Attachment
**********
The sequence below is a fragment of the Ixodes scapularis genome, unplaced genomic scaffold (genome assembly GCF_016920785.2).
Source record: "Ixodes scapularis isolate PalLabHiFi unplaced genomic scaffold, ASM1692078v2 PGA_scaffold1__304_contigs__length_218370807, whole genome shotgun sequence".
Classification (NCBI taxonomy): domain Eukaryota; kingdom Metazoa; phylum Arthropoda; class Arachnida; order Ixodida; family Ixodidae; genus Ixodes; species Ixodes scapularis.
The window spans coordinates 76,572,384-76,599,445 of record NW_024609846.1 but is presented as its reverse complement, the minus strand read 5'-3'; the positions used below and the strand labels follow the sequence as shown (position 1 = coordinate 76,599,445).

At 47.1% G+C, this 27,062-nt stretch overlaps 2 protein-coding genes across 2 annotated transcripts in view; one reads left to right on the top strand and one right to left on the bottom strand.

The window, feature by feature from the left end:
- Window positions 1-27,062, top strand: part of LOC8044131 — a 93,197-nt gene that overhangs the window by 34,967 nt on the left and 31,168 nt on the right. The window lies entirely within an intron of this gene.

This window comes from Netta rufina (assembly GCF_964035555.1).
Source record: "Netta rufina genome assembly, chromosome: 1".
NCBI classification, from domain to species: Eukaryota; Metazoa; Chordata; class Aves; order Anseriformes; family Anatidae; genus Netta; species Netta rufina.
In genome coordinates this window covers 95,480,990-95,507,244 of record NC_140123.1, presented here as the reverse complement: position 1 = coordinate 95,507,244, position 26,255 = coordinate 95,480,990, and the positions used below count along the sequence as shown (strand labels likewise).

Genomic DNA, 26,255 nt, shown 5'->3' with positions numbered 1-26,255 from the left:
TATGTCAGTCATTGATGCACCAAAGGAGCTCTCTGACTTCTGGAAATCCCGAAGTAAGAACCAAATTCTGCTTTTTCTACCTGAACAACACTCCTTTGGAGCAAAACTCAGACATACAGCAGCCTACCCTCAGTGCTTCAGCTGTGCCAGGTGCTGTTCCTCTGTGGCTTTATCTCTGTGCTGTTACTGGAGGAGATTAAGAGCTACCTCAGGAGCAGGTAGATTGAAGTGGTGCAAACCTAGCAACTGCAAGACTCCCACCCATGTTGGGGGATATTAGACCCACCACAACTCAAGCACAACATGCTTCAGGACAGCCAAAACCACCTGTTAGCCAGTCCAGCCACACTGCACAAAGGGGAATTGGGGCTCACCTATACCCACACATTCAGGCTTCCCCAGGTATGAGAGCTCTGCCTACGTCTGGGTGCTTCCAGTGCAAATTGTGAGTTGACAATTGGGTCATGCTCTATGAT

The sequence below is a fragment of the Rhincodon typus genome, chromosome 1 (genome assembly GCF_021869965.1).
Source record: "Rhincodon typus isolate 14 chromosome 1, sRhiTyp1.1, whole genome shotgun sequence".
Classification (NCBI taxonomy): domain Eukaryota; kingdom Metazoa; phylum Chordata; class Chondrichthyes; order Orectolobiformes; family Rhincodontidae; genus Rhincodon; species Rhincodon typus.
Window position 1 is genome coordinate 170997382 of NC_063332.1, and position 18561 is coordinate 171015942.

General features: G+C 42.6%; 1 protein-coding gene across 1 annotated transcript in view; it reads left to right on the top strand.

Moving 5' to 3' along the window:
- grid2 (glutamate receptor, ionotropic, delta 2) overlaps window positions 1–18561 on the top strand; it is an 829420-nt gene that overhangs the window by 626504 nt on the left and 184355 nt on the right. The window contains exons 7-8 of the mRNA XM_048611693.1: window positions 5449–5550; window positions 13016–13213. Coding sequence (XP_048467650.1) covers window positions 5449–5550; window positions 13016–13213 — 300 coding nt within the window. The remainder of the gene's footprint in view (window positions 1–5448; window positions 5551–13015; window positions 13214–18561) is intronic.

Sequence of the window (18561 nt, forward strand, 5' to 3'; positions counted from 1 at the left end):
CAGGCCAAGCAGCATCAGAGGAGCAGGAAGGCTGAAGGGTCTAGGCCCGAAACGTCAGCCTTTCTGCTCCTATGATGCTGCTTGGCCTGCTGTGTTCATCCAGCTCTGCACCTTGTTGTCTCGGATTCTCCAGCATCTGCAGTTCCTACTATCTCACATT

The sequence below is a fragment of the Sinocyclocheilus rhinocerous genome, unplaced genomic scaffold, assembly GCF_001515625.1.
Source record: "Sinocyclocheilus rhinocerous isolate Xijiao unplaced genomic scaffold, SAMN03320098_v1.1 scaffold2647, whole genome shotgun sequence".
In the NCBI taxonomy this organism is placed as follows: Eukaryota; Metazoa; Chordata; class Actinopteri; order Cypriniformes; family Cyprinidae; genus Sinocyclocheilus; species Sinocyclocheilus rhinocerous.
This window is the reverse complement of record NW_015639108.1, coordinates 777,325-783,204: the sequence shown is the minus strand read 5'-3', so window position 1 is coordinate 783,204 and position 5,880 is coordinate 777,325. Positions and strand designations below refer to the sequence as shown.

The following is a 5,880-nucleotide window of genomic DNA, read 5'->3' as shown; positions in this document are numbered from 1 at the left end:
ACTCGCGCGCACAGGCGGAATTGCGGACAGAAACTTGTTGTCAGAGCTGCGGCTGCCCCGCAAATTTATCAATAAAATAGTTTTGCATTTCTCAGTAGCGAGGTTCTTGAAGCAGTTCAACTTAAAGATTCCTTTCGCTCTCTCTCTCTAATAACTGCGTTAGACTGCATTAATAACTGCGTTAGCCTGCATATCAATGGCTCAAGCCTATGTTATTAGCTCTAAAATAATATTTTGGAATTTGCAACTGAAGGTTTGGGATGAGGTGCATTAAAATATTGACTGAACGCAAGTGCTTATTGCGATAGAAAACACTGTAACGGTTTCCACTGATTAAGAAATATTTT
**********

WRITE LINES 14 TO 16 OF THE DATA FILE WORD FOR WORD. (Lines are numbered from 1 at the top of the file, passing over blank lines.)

The sequence below is a fragment of the Rhincodon typus genome, chromosome 1 (genome assembly GCF_021869965.1).
Source record: "Rhincodon typus isolate 14 chromosome 1, sRhiTyp1.1, whole genome shotgun sequence".
Classification (NCBI taxonomy): domain Eukaryota; kingdom Metazoa; phylum Chordata; class Chondrichthyes; order Orectolobiformes; family Rhincodontidae; genus Rhincodon; species Rhincodon typus.